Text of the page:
Despite the criticism that authorities were unprepared, seismologists have been more forgiving -- they say the chain of events was so complicated it would have been hard for even advanced warning systems to detect the tsunami.

"This is something the automated systems could not really anticipate," Synolakis said. 

Switzer said and his colleagues were working flat out to figure out exactly what happened, and it would likely be a long process.

"We really need to make sure that we understand this event, because we have to learn from this," he said.

Scientists Look to Jupiter, Saturn's Moon Titan for Global Warming Insight

By analyzing methane in the skies of Jupiter and Saturn's moon Titan, scientists are now pinpointing what effects this global warming gas is having on Earth, a new study finds.

Greenhouse gases warm the planet by trapping heat from the sun. The greenhouse gas that most often makes news is the carbon dioxide generated in great amounts by the burning of fossil fuels. However, methane is an even more potent greenhouse gas, pound for pound capable of warming the planet more than 25 times more than carbon dioxide over the span of a century, according to the Intergovernmental Panel on Climate Change (IPCC).

In the new study, researchers focused on the most poorly understood aspect of the role of methane in global warming — how much short-wavelength solar radiation it absorbs. Previous estimates from the IPCC regarding the effects of increased methane emissions on global climate omitted the impact of shortwave absorption. [Photographic Proof of Climate Change: Time-Lapse Images of Retreating Glaciers]

Recent climate models are designed to account for shortwave absorption of methane. However, their accuracy is limited by uncertainties in how well methane absorbs shortwave radiation. Whereas the carbon dioxide molecule has a relatively simple linear shape, methane has a more complex tetrahedral shape, and the way it responds to light is also complicated — too much so to pin down in the lab.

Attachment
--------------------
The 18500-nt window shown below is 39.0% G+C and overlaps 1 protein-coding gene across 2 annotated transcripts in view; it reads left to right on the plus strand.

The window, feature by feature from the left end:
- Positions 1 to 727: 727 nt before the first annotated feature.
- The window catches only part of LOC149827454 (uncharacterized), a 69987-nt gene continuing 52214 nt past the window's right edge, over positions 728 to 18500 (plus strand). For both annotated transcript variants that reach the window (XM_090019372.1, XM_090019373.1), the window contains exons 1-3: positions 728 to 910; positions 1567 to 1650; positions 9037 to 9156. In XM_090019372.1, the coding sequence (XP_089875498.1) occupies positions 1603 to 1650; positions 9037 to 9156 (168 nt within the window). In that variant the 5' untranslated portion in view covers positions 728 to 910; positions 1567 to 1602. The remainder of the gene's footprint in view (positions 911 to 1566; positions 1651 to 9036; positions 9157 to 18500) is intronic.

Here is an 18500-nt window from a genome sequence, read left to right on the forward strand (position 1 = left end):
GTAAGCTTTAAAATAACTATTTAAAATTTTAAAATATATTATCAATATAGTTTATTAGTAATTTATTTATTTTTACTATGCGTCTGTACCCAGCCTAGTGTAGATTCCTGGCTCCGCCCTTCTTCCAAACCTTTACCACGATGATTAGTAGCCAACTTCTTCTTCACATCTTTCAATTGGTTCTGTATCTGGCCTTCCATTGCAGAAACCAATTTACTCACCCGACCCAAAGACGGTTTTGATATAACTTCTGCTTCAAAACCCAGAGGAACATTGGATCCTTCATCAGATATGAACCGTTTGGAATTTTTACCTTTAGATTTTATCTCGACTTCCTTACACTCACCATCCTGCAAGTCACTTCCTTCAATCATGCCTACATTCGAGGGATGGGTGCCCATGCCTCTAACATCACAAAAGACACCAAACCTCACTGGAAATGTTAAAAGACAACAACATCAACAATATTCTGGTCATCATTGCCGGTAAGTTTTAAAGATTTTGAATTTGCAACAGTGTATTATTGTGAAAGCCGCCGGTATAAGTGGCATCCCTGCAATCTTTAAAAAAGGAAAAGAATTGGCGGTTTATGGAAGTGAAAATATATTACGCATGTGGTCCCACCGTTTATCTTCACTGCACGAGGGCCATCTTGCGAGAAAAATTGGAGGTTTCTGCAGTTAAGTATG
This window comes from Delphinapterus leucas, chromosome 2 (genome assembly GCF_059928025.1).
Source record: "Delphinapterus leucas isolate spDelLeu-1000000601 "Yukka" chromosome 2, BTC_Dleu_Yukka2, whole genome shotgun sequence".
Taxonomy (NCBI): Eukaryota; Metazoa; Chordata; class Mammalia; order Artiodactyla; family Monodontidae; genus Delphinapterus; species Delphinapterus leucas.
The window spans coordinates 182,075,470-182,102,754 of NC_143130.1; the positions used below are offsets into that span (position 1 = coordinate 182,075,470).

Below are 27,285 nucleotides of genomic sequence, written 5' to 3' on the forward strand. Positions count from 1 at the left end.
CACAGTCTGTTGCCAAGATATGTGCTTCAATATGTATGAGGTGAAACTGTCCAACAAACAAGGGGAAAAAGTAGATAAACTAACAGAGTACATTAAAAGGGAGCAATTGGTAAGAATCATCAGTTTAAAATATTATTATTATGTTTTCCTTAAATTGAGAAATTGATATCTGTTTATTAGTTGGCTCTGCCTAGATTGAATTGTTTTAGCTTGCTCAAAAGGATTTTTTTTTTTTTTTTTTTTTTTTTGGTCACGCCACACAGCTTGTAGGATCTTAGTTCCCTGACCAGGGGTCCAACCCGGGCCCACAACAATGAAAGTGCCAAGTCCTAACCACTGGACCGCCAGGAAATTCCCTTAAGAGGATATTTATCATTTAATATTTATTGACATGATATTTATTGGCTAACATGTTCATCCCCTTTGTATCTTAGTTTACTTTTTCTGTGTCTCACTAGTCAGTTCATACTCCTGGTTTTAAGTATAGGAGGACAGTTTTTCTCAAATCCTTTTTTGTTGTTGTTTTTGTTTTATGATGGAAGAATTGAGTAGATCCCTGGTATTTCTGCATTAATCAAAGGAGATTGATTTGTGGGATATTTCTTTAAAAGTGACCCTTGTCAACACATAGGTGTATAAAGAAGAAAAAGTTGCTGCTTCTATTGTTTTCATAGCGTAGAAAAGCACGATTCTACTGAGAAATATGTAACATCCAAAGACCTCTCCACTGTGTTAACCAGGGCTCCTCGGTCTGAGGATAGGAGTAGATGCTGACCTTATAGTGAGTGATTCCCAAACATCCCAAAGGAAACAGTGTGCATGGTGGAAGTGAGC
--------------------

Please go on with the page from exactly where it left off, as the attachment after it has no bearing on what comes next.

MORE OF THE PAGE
Instead, scientists examine the atmospheres of Jupiter and Saturn's largest moon Titan, which both have "at least a thousand times greater concentration of methane than Earth's atmosphere," study co-author Dan Feldman, a climate scientist at Lawrence Berkeley National Laboratory in Berkeley, California, told Space.com. As such, these celestial bodies can serve as "natural laboratories" for investigating sunlight's effects on methane, he explained.

The scientists analyzed data of Titan from the European Space Agency's Huygens probe, which landed on the big moon in January 2005, and of Jupiter from NASA's Hubble Space Telescope. This helped pinpoint how methane absorbs various short wavelengths of sunlight, data the researchers plugged into climate models of Earth.

The scientists found the global warming effects of methane are likely not uniform on Earth, but vary over the planet's surface. For instance, since deserts near the equator have bright, exposed surfaces that reflect light upward, shortwave absorption is 10 times stronger over regions such as the Sahara desert and the Arabian Peninsula than elsewhere on Earth, Feldman said.

In addition, the presence of clouds can increase methane-shortwave absorption by nearly threefold. The researchers noted these effects west of southern Africa and the Americas, and with the cloud systems in the Intertropical Convergence Zone near the equator. 

"We can really nail down the methane greenhouse effect on Earth based on observations of Jupiter and Titan," Feldman said.

These findings support previous climate models regarding methane's effects on global warming. The researchers said their work could help advance climate-change mitigation strategies by clarifying the risks different regions across the world face.

The scientists detailed their findings online Wednesday (Sept. 26) in the journal Science Advances.